Prebiotics, Probiotics, and Postbiotics: a synergistic connection

Understanding the differences between the key player of your health

Prebiotics, probiotics, and postbiotics work in synergy to support intestinal health. However, it’s important not to confuse them, so let’s take a closer look into their individual contributions!

Prebiotics: the feeding

The International Scientific Association of Probiotics and Prebiotics (ISAPP) defines dietary prebiotics as “a substrate that is selectively utilized by host microorganisms conferring a health benefit”.

Specifically, prebiotics are fibers such as inulin, fructooligosaccharides (FOS), and galactooligosaccharides (GOS), commonly found in fiber-rich foods, like fruits, vegetables, whole grains, and legumes. They are non-digestible by human enzymes, so they reach the colon intact where they are fermented by the beneficial gut bacteria to produce energy, which supports their growth and proper functioning.

Thus, prebiotics selectively reduce the abundance of pathogenic bacteria, and help to maintain a balanced gut microbiota.

Probiotics: the manufacturers

In 2001, the Food and Agriculture Organization (FAO) and the World Health Organization (WHO) agreed on a definition for probiotics: “live microorganisms which, when administered in adequate amounts, confer a health benefit on the host“.

Probiotics primarily include bacteria belonging to the genera Lactobacillus and Bifidobacterium, and yeasts, such as Saccharomyces boulardii.

After ingestion, probiotics colonize the intestine and cooperate to maintain or restore gut eubiosis. The intricate mechanisms involving probiotics are strain-specific. However, common actions include the rebalancing gut microbiota composition, the competition with pathogens for nutrients and binding sites, the enhancement of intestinal barrier function, and finally the modulation of the immune system.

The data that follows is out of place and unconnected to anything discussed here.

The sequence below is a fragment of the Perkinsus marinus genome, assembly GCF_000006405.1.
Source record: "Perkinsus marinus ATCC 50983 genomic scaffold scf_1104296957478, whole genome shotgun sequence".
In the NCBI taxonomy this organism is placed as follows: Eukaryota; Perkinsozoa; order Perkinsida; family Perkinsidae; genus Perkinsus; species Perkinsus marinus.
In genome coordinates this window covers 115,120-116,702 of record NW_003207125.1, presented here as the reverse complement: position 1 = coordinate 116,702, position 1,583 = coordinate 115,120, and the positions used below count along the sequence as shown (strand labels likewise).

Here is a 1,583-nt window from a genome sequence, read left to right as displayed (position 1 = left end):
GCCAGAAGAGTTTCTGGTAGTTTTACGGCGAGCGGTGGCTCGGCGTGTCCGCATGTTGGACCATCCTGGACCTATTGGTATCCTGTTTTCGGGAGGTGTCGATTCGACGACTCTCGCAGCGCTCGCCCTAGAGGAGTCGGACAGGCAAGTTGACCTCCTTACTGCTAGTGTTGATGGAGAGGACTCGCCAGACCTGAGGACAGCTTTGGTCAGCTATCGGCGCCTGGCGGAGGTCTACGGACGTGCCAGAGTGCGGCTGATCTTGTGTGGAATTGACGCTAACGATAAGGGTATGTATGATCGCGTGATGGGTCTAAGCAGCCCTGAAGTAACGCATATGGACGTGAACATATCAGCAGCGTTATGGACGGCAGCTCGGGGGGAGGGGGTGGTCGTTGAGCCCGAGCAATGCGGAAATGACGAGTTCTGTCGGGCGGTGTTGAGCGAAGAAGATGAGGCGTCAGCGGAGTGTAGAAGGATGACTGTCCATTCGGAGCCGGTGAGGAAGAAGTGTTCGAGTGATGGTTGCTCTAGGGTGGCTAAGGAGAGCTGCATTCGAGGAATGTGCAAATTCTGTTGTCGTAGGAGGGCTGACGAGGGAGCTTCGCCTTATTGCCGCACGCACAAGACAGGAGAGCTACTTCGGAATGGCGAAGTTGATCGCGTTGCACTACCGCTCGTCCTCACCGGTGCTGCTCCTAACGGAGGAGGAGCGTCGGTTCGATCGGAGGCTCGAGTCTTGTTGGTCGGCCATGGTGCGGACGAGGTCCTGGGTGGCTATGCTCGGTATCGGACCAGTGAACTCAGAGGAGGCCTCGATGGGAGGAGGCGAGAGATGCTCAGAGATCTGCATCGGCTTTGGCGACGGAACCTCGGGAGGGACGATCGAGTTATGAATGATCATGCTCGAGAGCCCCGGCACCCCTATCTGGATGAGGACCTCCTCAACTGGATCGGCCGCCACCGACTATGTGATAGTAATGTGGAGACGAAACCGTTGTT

Postbiotics: the precious yield

In 2021, ISAPP defined postbiotics as “inanimate microorganisms and/or their components that confer a health benefit on the host”. Tipically, they include a wide range of molecules, such as cell wall components, inactivated cells, or short-chain fatty acids (SCFAs), peptides, polysaccharides, vitamins, and organic acids (e.g. lactic acid) generated through probiotic metabolism. Since postbiotics are a heterogeneous group of components, there is a significant debate within the scientific community about the differentiation among intact cells, fragments or molecules, therefore creating additional subclasses.

The precise composition of postbiotics, is influenced by the specific probiotic strain used, the growth conditions, and the substrates available for fermentation.

Postbiotics exert their beneficial effects acting as signaling molecules and influencing host metabolism and also inhibiting the growth of harmful bacteria. Finally, they exhibit anti-inflammatory and anti-oxidant properties, improving the immune response.

In summary, probiotics are live good microorganisms, prebiotics are food for these microbes, and postbiotics are the byproduct released. Each one participates differently in the relationship with the human host and significantly contributes to overall health and well-being.


Ji, Jing et al. “Probiotics, prebiotics, and postbiotics in health and disease.” MedComm vol. 4,6 e420. 4 Nov. 2023, doi:10.1002/mco2.420

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